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Learn more About 'Single Vision' & 'Multi-Focal' Prescriptions

There are two basic types of prescriptions.  One is termed Single Vision (SV), which targets one depth of viewing only (distance, mid-range [often termed "computer glasses"], or reading).  This lens has no lines to demarcate viewing areas, since it's only focusing on one distance throughout the entire lens (unlike the Progressive or lined tri-focal, which include three ranges, or a lined bi-focal, with two).

A single vision (SV) prescription may also the appropriate correction for people typically younger than approximately 40 years of age.  The eye muscles automatically compensate for the distances in the viewing field, so prescriptions for younger people don't generally include provision for adjustment by an Add number.

When the muscles begin to lose elasticity, the eye's "auto focus" (like many cameras) is no longer working well and that loss of function is compensated for by a MF lens in the eyeglasses, or an Add-adjusted single vision lens. 

The other basic type of prescription is Multi-focal (MF), which means that the lens has more than one viewing depth, enabling both distant and nearer vision with clarity, using only one pair of glasses.  A MF lens may be a Progressive, a Lined Bi-Focal, or a Lined Tri-focal.  If the multi-focal lens has no lines, it's called a Progressive, period.  It is not a no-line bifocal, an example of industry misinformation.

All the essential information for any of the three MF correction styles is contained in the same prescription format, characterized by the presence of an "Add" (sometimes designated as "NV") number, but different Optical professionals write in different styles.  A single vision prescription is always written without a separated "Add" number!  If you see an Add designation, it's a MF prescription.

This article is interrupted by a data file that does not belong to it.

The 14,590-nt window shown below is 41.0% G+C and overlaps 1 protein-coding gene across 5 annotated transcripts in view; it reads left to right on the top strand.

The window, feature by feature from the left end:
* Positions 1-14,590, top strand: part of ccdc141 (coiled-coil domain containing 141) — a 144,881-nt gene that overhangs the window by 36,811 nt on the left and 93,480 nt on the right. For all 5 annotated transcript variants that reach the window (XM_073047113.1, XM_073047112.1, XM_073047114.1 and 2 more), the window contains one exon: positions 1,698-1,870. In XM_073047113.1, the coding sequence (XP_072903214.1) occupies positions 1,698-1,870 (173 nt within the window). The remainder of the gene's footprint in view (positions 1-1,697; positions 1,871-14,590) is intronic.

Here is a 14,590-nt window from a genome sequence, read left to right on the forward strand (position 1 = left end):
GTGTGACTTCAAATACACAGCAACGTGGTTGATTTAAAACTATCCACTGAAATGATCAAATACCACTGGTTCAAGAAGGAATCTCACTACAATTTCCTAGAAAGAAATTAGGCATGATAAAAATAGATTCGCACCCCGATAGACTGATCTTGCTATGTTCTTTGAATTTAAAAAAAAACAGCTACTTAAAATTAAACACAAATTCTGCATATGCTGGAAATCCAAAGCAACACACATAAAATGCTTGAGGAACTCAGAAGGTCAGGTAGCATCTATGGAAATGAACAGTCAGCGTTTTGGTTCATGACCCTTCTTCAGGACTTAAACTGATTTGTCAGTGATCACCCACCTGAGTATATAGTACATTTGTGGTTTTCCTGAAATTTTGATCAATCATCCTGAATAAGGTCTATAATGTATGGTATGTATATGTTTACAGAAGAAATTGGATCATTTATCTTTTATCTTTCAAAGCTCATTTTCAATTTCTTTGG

Multi-focal Prescription Example 1:

Multi-focal Prescription Example 1
Oftentimes, the "+" sign in front of the Add number may be missing, as Add (by definition) is always positive.  It's usually written by quarters of diopter, so +2.5 actually means +2.50.  Some optometrists, rather than writing the same number on both lines, will either write it between the lines, or add "OU," which in Latin means Oculi Uterque, the same for both eyes.  The example PD of 68 indicates that 68 is the distance PD; if you're converting the use to either of the other two SV uses, the PD is reduced by 3mm for reading, and may be adjusted proportionally for mid-range, depending on the depth of the monitor.  The closer the format, the smaller the PD, but the range is seldom greater than 3mm. 

The PD (the distance in millimeters from the center of one pupil, to the center of the other pupil) must be provided, as it's impossible to prepare a corrective lens without knowing the Pupillary Distance, which is used to locate the optical center in the lens.  It is measured from your eyes, and if not the spatial center of the lens in your glasses.

Look at your prescription before you leave your Doctor's office.  If your PD hasn't been recorded, ask that it be measured for you, so that you know your prescription is professionally complete and accurate.  It's a very simple process, which may be done with any millimeter ruler – not hi-tech!  But it's important that it be accurate.

Multi-focal Prescription Example 2:

Multi-focal Prescription Example 2
With this format, you'll notice that the Add has taken on a different designation, now called NV, which means Add.  It's still exactly the same thing - just an increase in strength.

Add is the number necessary to convert the distance use to near use, by combining it with the Sph number. 

This type of prescription pad is very complete, as it includes all of the information possibly necessary to produce any pair of glasses for the person for whom it was written.  You are also entitled to all of this information when paying for an eyeglass prescription from a licensed professional.

* Prism/Base - These fields are usually left empty, as they are not found in most people's prescriptions.  Prism refers to a focal image displacement caused by a muscular imbalance, sometimes characterized by squinting or a"lazy eye," which "wanders."  The images created by each eye cannot be fused, naturally.  The strength needed to offset this is called "prism diopter," and the base refers to the direction of the displacement.  The correction might be noted as .25 bi (1/4 diopter, base in).  If you find designations for Prism/Base, please include a note under "Extra Information" when ordering from our website.


Multi-focal Prescription Example 3:

Multi-focal Prescription Example 3
Example 3 is very generic, and missing the PD – so eyeglasses cannot be ordered until the PD is known.